By Lindsay Kent
The Beauty Blog
While most people think of their workout plan in terms of how it will look daily or even weekly, many fail to consider the bigger picture, meaning how the program’s structure will affect their results over a longer period, such as several months or a year.
Periodization is a method of training, in which the program is structured over a specific time, with various aspects being cycled to achieve the desired effects. Elements that will change over time include the intensity of the lifts, the volume of training, and the exercises used. Intensity refers to the poundage lifted and is expressed in terms of the trainee’s one-repetition-maximum lift, or 1RM, on an exercise. Volume is simply the number of repetitions and sets completed. While the definition of periodization is not complicated, it can be confusing and overwhelming to put this method into action.
Traditional, Undulating, and Overreaching Periodization
Three very common models of periodization are used for a wide variety of athletes and other trainees—the traditional model, the undulating model, and the overreaching model. The traditional model focuses on systematically altering training volume and intensity over a period of time; for example, three months or a year. A typical progression includes three phases, beginning with higher repetitions and lower intensity—less weight—in phase one and progressing to lower reps and higher intensity throughout stages two and three.
Undulating periodization increases and decreases the volume and intensity of the training plan more frequently. This model does not follow a steady progression the way the traditional model does, but it enables trainees to keep making progress without taking a break.
Overreaching periodization involves short bursts of increased volume or intensity for one to two weeks and then a return to a traditional model of training.
All three of these models make strategic changes to the various components over the course of one or more cycles. A macrocycle is the big picture of the training plan and spans a year or more. The mesocycle(s) are the various phases within the macrocycle and are usually three to six weeks. The smallest timeframe is the microcycle, which lasts no longer than a week.
Sample Periodization Program
Here is how a basic program, using traditional periodization, might look:
Phase 1 is typically an adaptation phase. Workouts call for higher repetitions with lower poundages. Basic exercises and movements are programmed to strengthen the tendons and ligaments and condition the body for future training stress. Workouts are done circuit-style, with eight to 12 exercises performed for two to four sets each, with little or no rest taken between sets.
In Phase 2, volume and intensity increase, increasing the training stress, and the workouts move into a split-style of training. Large muscle groups get four to eight sets of six to 12 repetitions, while smaller muscle groups need only one to three sets. Rest intervals are typically one to two minutes between sets. This phase is great for stimulating muscular hypertrophy, so trainees interested in building muscle size often remain on this program for a longer period.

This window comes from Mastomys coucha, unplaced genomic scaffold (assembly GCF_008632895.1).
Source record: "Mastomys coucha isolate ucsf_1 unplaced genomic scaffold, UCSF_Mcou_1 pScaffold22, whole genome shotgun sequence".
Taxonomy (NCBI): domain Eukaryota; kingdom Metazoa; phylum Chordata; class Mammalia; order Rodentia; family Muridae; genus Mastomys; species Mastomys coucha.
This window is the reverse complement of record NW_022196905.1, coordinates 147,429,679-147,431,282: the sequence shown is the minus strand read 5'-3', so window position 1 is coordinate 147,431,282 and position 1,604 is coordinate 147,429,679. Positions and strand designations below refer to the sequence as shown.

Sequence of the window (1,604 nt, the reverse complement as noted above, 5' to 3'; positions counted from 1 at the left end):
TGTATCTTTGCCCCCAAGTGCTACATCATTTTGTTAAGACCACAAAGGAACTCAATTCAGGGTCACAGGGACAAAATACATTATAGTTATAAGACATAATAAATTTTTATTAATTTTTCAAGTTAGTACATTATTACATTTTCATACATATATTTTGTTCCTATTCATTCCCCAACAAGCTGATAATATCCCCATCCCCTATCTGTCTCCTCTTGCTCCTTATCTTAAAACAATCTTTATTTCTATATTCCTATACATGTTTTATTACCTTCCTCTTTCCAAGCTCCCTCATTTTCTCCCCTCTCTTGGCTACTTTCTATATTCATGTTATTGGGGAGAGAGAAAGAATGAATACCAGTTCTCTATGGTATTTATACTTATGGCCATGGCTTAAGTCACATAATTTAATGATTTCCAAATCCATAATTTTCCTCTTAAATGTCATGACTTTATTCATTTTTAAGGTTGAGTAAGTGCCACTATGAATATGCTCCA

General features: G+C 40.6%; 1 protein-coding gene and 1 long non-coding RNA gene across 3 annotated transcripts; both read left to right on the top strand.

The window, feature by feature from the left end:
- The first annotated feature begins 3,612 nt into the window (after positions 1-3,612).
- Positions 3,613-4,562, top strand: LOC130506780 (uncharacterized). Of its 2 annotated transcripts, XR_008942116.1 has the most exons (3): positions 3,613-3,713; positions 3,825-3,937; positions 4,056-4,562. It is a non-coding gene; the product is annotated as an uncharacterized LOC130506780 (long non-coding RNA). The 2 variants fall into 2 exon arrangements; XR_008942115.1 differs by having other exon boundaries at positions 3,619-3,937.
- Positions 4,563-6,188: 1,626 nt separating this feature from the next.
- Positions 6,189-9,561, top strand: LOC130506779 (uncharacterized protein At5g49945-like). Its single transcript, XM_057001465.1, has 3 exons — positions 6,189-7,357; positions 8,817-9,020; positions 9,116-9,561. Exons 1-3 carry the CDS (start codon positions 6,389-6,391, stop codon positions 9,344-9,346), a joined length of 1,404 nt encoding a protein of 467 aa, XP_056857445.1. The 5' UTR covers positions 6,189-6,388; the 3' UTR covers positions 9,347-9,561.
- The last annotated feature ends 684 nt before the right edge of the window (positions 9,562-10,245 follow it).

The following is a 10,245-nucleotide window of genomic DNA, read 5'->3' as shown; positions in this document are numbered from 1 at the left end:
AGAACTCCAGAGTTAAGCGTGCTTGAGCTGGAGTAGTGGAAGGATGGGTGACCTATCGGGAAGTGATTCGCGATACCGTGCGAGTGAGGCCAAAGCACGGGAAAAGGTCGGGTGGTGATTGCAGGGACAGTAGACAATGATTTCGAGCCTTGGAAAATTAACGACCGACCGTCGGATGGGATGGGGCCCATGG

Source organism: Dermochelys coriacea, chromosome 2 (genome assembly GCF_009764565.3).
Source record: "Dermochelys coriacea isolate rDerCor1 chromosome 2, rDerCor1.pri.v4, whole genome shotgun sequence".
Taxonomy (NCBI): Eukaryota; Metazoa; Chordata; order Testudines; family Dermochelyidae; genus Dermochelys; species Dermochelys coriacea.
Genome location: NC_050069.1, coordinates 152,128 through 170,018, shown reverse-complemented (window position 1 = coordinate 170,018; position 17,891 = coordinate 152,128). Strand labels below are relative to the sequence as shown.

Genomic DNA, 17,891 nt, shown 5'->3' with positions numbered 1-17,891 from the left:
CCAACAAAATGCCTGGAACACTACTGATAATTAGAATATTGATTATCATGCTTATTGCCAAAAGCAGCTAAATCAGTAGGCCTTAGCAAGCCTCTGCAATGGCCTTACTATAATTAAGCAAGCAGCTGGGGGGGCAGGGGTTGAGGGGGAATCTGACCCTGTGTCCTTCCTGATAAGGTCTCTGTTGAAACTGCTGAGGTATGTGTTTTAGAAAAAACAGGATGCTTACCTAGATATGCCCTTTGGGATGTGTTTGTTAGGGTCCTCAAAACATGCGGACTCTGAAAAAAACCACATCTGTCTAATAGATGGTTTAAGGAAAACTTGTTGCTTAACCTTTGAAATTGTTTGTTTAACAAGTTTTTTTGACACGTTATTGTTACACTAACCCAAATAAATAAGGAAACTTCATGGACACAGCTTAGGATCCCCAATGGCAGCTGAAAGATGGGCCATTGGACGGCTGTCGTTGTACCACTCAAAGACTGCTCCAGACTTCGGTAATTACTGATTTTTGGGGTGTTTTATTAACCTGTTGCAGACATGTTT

Training intensity reaches its peak by the end of phase 2.
Phase 3 focuses on increasing muscular strength, not mass. The repetitions drop to five or fewer per set, five to 10 sets for larger muscles and two to four sets for smaller muscles, with the same poundage on all the sets. Rests increase to two to five minutes between sets to regenerate ATP—basically, renew energy—and the workload remains the same throughout all sets.
Depending on the trainee’s goals, other phases may be programmed into the macrocycle, including a sport-specific phase as well active rest and recovery weeks. Those would be microcycles, usually lasting only one to two weeks. The length of time that people spend in each phase depends on their goals, interests and overall fitness level.
Having clearly defined goals will help you to choose the method that will best help you meet them. Having a periodized plan in place will also make tracking your progress much more effective.
For more from Lindsay, check out the BeautyBlog, right here at DigitalMuscle.com
About the Author
As the captain of a Junior Olympic volleyball team, Lindsay Kent loved testing her limits and digging deep to push herself to the next level. Fitness and nutrition were such an ingrained part of her lifestyle that fitness was the obvious career choice. She’s a professor at the International Sports Sciences Association (ISSA) College of Exercise Science and also owns her own training business, Lindsay Kent Fitness. She holds the designation of Master Personal Trainer, with specialty areas in Fitness Nutrition, Strength and Conditioning, Exercise Therapy, Youth and Senior Fitness, and Athlete/Functional training. She is a spokesmodel for ISSA, writes for various fitness publications, and is a BeautyFit sponsored athlete.
A former captain of a Junior Olympic volleyball team, Lindsay Kent loved testing her limits and digging deep to push herself to the next level. A professor at the International Sports Sciences Association (ISSA) College of Exercise Science, Lindsay also owns her own training business, Lindsay Kent Fitness. She holds the prestigious designation of Master Personal Trainer, specializing in Fitness Nutrition, Strength and Conditioning, Exercise Therapy, Youth and Senior Fitness, and Athlete/Functional training. A spokesmodel for ISSA, Lindsay writes for various fitness publications and we proud to have her on our team here at DigitalMuscle.com.